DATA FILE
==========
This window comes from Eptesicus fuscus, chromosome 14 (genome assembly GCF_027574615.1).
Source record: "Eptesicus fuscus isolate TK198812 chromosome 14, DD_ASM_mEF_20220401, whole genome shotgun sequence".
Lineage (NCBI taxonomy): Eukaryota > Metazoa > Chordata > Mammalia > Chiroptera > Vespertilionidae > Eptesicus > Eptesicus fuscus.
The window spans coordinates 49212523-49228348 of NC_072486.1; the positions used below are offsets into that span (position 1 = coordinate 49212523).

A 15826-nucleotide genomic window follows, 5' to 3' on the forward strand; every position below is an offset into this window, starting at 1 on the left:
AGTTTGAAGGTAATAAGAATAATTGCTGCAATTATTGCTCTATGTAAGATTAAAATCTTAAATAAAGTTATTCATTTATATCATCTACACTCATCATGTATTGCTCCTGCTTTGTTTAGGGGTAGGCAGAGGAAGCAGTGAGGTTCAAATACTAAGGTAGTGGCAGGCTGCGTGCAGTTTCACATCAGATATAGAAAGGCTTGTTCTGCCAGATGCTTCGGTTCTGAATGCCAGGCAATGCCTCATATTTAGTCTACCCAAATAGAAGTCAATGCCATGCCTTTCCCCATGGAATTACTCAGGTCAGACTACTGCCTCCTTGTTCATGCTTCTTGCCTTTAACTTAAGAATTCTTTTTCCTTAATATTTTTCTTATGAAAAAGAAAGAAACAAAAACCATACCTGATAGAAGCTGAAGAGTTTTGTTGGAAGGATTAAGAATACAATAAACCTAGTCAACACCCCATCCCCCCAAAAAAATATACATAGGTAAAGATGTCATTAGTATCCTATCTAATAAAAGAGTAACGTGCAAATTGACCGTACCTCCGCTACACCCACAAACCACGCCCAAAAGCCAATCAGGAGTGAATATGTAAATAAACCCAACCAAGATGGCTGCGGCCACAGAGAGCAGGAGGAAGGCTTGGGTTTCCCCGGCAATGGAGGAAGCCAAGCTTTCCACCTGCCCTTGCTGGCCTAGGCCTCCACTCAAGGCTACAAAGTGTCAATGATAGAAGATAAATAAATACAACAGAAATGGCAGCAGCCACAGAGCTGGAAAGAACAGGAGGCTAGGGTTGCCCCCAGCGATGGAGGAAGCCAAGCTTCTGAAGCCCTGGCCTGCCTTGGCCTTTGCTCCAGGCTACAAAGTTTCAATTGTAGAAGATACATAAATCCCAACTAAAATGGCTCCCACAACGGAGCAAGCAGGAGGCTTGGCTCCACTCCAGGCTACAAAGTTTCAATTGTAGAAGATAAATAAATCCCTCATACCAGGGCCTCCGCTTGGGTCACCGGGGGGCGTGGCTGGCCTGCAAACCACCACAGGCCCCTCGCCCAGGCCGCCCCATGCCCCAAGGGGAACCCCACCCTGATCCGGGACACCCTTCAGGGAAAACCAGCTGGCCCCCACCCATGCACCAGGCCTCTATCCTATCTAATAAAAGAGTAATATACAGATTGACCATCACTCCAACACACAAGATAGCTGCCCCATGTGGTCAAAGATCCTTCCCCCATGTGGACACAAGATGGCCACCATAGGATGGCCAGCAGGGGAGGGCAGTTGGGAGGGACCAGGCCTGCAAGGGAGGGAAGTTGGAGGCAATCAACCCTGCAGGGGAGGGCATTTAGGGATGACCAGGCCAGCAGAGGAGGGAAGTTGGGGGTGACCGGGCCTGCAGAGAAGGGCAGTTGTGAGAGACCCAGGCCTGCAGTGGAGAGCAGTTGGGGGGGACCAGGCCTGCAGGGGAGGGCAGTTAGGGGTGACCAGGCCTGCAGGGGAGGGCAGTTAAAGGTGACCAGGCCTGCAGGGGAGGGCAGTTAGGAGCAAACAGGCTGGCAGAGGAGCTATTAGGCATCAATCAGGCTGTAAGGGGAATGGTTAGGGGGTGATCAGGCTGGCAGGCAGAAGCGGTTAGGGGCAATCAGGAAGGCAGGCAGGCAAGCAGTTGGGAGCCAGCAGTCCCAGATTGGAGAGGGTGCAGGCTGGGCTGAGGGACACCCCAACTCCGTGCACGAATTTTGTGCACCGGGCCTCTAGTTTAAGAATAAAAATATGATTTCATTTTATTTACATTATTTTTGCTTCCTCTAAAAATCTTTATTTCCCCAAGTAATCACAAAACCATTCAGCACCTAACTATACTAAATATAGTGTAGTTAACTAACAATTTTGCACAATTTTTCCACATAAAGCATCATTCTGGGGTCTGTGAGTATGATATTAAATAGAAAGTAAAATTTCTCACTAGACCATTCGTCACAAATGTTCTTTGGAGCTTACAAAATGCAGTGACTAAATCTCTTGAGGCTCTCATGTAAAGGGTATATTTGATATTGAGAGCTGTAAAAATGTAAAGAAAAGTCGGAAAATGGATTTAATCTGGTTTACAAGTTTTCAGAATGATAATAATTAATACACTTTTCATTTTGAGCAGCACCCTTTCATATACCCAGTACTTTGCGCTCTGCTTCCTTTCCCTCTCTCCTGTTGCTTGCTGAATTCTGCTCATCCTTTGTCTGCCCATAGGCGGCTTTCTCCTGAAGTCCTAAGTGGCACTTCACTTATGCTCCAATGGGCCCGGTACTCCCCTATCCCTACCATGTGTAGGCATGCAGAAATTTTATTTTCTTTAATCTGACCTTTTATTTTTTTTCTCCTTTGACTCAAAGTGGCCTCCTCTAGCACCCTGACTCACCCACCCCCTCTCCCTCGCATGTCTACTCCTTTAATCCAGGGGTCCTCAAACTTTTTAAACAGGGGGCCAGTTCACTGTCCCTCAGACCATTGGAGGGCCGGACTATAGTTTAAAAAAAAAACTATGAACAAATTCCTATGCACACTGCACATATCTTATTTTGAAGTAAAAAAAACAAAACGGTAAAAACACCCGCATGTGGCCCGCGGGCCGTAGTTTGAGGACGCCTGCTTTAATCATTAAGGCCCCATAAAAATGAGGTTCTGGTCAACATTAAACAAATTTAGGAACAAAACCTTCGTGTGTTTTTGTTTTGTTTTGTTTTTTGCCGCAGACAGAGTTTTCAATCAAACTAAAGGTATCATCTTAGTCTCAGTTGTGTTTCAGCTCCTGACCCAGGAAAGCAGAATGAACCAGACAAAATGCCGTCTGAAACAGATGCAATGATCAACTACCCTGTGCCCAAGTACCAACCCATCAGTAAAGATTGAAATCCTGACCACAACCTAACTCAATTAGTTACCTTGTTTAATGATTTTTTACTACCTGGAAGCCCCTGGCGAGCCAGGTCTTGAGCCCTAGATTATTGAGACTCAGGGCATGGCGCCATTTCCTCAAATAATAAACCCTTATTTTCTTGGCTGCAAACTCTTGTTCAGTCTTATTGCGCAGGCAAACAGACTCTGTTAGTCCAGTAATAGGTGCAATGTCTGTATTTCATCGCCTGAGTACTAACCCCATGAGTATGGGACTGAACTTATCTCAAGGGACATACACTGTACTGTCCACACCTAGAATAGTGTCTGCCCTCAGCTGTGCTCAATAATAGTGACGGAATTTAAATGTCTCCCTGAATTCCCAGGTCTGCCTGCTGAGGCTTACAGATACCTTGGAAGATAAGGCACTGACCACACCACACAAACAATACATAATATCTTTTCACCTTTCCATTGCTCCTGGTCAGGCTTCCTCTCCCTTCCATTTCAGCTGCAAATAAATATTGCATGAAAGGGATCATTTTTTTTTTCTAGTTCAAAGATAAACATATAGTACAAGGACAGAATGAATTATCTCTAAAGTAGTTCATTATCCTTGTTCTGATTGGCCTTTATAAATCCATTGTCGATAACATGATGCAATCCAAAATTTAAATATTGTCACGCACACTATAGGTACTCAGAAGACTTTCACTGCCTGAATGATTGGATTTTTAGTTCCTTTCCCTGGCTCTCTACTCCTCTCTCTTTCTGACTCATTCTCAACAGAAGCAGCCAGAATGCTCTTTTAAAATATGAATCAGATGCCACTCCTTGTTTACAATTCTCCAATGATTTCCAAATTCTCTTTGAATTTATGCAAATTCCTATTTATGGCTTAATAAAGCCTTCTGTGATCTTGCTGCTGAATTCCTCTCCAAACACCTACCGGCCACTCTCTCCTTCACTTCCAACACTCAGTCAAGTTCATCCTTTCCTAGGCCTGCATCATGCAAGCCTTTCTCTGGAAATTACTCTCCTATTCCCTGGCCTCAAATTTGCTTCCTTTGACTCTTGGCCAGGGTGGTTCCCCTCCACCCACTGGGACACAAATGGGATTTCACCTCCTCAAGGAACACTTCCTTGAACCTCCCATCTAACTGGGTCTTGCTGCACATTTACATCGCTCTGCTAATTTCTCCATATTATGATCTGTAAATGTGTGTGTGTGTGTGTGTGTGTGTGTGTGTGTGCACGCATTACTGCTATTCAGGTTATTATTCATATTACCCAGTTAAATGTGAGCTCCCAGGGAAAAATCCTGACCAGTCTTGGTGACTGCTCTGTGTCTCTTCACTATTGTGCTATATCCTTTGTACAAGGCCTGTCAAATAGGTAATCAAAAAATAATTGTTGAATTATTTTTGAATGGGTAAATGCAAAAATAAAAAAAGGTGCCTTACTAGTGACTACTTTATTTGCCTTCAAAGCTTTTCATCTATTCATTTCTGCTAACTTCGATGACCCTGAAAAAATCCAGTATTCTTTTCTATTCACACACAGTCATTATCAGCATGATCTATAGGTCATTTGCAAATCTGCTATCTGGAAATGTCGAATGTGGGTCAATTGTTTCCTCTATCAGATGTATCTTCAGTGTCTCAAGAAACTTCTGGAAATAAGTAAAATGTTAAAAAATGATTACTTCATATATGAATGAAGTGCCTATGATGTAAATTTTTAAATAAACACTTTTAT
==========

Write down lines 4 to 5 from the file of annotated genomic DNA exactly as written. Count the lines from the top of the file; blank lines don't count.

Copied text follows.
The window spans coordinates 49212523-49228348 of NC_072486.1; the positions used below are offsets into that span (position 1 = coordinate 49212523).

A 15826-nucleotide genomic window follows, 5' to 3' on the forward strand; every position below is an offset into this window, starting at 1 on the left: